From: firstname.lastname@example.org (John Daniel)
Date: Sun, 20 Apr 1997 18:14:42 -0400
Subject: PED My lesson with Gil Johnson revisited
Thanks to all of you for your kind words of support regarding this thread.
First of all , every practice session since my lesson has brought much
enlightenment to me personally so I'm curious if any of you have tried
any of the ideas I mentioned and have any questions or comments.
One thing I didn't mention in the first post has to do with a very subtle
breathing trick that I believe many great players use. Mr. Johnson
did not specifically mention this but as I practice his ideas it seems
to be central to "getting it right." The idea is that with a really
smooth transfer from inhaling to exhaling, the timing of the initial articulation
becomes an extremely sensitive issue. I remember a lesson with one
of Gil's former students, Richard Giangiulio in which he discussed beginning
the exhale a nearly imperceptible moment sooner than the articulation.
In other words, if the note is light and legato, we would play "hoodoo"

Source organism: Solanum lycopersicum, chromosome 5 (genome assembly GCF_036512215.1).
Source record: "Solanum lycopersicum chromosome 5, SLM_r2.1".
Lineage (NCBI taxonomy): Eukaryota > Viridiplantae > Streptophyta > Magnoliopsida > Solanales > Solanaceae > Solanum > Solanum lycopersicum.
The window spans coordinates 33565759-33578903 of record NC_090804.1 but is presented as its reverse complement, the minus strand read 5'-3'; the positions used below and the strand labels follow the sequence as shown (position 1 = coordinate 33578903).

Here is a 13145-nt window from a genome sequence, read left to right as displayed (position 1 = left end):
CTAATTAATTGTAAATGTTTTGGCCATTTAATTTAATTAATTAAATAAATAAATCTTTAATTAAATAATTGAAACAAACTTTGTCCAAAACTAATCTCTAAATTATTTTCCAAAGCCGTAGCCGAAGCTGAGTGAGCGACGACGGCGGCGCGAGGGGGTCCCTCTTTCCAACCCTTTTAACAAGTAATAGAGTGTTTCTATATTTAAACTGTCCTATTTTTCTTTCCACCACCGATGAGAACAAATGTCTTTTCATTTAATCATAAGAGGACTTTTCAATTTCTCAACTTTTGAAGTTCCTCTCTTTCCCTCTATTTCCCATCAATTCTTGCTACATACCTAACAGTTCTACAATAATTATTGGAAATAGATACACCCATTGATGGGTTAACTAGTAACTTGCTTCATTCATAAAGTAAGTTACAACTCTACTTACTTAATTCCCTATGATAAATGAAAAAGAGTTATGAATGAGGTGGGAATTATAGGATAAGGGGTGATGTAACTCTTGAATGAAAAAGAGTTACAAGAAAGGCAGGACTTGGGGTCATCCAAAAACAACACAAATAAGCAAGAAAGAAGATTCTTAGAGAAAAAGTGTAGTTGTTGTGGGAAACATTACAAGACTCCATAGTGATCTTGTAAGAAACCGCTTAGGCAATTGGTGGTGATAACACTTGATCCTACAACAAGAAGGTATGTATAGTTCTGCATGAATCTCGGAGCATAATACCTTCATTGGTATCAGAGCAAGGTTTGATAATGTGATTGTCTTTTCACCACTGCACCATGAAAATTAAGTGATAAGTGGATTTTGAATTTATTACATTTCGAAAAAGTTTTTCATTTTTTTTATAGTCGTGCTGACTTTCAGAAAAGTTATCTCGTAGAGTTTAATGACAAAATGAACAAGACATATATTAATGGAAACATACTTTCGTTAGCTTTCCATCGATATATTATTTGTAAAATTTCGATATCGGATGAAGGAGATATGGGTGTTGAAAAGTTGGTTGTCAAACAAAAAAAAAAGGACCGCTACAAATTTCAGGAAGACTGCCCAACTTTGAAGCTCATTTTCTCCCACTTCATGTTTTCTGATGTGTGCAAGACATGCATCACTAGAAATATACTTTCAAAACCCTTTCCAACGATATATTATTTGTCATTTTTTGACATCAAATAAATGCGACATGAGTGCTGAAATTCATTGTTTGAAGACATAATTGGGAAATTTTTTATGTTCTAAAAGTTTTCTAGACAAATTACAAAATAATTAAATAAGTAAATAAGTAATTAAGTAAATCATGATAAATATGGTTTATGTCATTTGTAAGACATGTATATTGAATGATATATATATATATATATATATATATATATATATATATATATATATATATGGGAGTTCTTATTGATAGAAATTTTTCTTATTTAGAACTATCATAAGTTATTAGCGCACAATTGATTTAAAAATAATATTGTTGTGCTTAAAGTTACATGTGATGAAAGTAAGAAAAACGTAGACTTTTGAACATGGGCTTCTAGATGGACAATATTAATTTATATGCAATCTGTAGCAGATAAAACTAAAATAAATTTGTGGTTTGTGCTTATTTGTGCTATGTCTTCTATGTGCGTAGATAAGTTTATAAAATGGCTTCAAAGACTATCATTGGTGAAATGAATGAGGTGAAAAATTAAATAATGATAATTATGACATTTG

or something like that. Again, the amount of exhale before the breath
is very small. For me, this approach gets the breath in control of
a larger percentage of the whole playing mechanism and thusly more in control
period. I think there are a lot of players who do this at times even
if they aren't aware of it. (There was an unintentional pun in that
last sentence in case you missed it.) I can't remember
who asked about the concept of more "d" and less "t" articulations, but
my impression was that Mr. Johnson simply thought it was more musical in
most situations, especially when trying to match the rest of the instruments
in the orchestra.
Again, I'm not about to argue any of these points
with anybody but I would be happy to join anyone in an honest search for
every possible musical approach to playing the trumpet.